Brian "Howie" Howard & Jordan "Beastmode" Allsup look to roundtable tough topics, utilize past failures, & strategize for YOUR future success stories. We hope that this podcast encourages you, motivates you, & sparks a conversation with yourself, peers, & of course US. Please like, share, comment, follow, & subscribe on YouTube, Facebook, LinkedIn, iTunes, Spotify, Audible, Amazon Podcasts& Google Play.

The Daily Northwestern Podcasts
NU Declassified: A peer adviser's real perspective

The Daily Northwestern Podcasts

Play Episode Listen Later Jul 25, 2022 7:09


NU Declassified gets the inside scoop on what it's like to be a peer adviser at Northwestern and some of the critiques PAs have about the experience.

the Chumpcast | Nerd News & Movie Reviews

Whhhhaats up ya'll and welcome to episode 302 of The Chumpcast! Mark is on site at SDCC this weekend, so long time friend of the show Jason provided bad takes in his stead. We also discuss one of the most hyped movies of the year in Jordan Peele's Nope. 0:10 - Peer pressure works, bad opinion fill-ins, and the tease that is San Diego Comic Con 6:50 - Biiiig time announcements from lots of filmmakers at SDCC, including the upcoming Marvel slate 22:25 - So many TRAILERS this week, mostly flowing out of San Diego…but John Wick returns! Game of Thrones, D&D, She Hulk, yadda yadda and so forth 55:50 - RECOMMENDATIONS! New games, old games, new games with old twists,  1:05:20 - Nope. The Spoiler Free version. 1:14:10 - NOPE. SPOILERS. SKIP. IF. YOU. DON'T. WANNA. KNOW. 1:23:45 - Next time, on The Chumpcast… If you're looking for merch, you can check out our website, thechumpcast.com You can also support us by using our Amazon Affiliate link, thechumpcast.com/amazon.If you like us, tell a friend! Subscribers help us grow and bring you more of the content you love. We also appreciate ratings and reviews on iTunes. Thanks to Broke For Free for the intro song "If".  You can find more of them at the Free Music Archive here.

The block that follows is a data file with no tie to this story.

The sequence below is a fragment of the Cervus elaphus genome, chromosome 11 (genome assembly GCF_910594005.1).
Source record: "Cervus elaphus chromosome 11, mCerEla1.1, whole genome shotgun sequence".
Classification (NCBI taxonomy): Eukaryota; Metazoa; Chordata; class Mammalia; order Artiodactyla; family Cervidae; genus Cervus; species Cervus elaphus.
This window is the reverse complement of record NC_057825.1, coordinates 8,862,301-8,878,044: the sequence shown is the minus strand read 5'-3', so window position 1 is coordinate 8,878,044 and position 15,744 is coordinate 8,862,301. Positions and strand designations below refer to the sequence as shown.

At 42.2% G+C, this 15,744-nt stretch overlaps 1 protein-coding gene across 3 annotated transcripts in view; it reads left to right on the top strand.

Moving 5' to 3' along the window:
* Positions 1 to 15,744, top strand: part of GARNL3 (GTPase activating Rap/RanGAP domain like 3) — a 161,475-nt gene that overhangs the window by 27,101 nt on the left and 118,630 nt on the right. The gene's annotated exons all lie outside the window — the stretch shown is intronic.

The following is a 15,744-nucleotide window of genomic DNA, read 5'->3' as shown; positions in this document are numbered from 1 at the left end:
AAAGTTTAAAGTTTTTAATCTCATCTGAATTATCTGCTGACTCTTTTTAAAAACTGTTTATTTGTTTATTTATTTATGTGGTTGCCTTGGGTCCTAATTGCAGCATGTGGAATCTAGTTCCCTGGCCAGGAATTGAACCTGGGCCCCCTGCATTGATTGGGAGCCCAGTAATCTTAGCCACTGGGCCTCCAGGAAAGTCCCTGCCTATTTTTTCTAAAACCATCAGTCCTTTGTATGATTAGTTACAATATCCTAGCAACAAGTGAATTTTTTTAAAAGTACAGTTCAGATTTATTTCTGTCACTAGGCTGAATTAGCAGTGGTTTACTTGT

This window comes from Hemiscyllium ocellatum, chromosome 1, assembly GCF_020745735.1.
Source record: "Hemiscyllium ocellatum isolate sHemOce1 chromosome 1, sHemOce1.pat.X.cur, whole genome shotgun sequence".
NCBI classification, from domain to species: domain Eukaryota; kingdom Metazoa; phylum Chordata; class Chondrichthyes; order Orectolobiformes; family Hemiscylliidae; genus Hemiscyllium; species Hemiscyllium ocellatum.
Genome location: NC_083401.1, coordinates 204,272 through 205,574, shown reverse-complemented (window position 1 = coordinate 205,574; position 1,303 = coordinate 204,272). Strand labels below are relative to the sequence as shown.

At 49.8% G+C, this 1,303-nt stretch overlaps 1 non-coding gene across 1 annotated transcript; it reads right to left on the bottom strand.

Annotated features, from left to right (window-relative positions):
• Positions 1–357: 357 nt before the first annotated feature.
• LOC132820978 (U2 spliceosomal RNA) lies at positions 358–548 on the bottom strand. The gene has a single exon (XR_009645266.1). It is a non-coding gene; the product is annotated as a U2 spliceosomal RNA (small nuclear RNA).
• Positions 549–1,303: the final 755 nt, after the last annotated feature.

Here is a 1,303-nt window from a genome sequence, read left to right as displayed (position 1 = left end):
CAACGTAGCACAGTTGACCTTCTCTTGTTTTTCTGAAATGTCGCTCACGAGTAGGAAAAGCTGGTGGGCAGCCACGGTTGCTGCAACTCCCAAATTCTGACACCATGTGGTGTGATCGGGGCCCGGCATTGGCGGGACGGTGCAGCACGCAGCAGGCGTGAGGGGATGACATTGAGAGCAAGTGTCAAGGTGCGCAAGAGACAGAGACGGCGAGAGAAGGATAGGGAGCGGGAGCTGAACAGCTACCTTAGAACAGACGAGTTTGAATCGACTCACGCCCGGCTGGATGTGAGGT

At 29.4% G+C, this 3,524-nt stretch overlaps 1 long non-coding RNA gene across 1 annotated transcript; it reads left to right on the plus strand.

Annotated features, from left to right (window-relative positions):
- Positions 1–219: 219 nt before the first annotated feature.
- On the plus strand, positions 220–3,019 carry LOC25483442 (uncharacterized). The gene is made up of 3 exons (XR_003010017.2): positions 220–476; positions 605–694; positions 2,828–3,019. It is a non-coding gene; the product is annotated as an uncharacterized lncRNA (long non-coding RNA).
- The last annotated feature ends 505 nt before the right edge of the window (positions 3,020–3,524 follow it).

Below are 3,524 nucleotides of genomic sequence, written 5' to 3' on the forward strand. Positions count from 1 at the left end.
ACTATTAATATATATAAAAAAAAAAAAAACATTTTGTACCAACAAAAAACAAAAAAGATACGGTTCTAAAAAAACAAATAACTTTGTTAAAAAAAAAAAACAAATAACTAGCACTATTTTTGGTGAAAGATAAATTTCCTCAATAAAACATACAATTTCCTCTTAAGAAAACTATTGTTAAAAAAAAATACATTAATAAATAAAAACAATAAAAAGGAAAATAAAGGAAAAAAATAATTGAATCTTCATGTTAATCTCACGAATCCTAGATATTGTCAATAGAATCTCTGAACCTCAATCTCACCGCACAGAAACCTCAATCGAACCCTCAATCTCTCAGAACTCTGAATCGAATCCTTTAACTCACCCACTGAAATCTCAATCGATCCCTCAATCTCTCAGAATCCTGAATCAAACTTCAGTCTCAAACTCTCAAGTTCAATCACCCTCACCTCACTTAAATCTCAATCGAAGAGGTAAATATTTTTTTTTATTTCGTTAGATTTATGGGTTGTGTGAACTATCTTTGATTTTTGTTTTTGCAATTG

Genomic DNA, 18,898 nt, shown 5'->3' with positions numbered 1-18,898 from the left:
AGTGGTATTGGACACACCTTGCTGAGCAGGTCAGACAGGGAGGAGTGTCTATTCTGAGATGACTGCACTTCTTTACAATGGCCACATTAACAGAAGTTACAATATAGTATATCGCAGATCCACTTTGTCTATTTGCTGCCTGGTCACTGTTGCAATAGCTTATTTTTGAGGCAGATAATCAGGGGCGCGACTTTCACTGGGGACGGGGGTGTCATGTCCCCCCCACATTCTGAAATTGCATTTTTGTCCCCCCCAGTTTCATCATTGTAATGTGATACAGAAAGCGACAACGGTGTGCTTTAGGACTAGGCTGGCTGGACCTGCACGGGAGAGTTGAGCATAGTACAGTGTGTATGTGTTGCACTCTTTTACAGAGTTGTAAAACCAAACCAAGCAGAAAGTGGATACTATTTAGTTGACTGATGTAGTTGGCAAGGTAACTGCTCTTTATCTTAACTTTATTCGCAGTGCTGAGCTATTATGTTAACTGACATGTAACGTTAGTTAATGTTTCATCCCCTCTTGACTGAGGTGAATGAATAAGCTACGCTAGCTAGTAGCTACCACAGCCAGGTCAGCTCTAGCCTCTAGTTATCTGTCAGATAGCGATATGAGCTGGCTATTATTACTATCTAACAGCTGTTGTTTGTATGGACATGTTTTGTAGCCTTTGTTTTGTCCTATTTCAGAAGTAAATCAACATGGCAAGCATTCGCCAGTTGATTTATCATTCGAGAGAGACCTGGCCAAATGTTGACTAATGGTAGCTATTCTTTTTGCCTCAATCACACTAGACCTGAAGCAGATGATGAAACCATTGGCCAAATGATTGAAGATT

The Vance Crowe Podcast
#275 | Thomas Stoeger; Identifying gaps in human knowledge, aging, peer review

The Vance Crowe Podcast

Play Episode Listen Later Jul 25, 2022 51:34


Thomas Stoeger is a scientist who spends his time looking for promising avenues of research in human health that are currently unexplored. Vance and Thomas discuss how he uses technology to assist him in this, identifying novel avenues for aging and Alzheimer's research and how to think creatively when doing research. Thomas's Page at Northwestern University: https://amaral.northwestern.edu/people/stoeger/Join the Articulate Ventures Network | https://network.articulate.ventures/ —We are a patchwork of thinkers that want to articulate ideas in a forum where they can be respectfully challenged, improved and celebrated so that we can explore complex subjects, learn from those we disagree with and achieve our personal & professional goals.Book a Legacy Interview | https://legacyinterviews.com/ —A Legacy Interview is a two-hour recorded interview with you and a host that can be watched now and viewed in the future. It is a recording of what you experienced, the lessons you learned and the family values you want passed down. We will interview you or a loved one, capturing the sound of their voice, wisdom and a sense of who they are. These recorded conversations will be private, reserved only for the people that you want to share it with.Contact Vance for a Talk | https://www.vancecrowe.com/ —Vance delivers speeches that reveal important aspects of human communication.  Audiences are entertained, engaged, and leave feeling empowered to change something about the way they are communicating.  Vance tells stories about his own experiences, discusses theories in ways that make them relatable and highlights interesting people, books, and media that the audience can learn even more from. Join the #ATCF Book Club | https://www.vancecrowe.com/book-club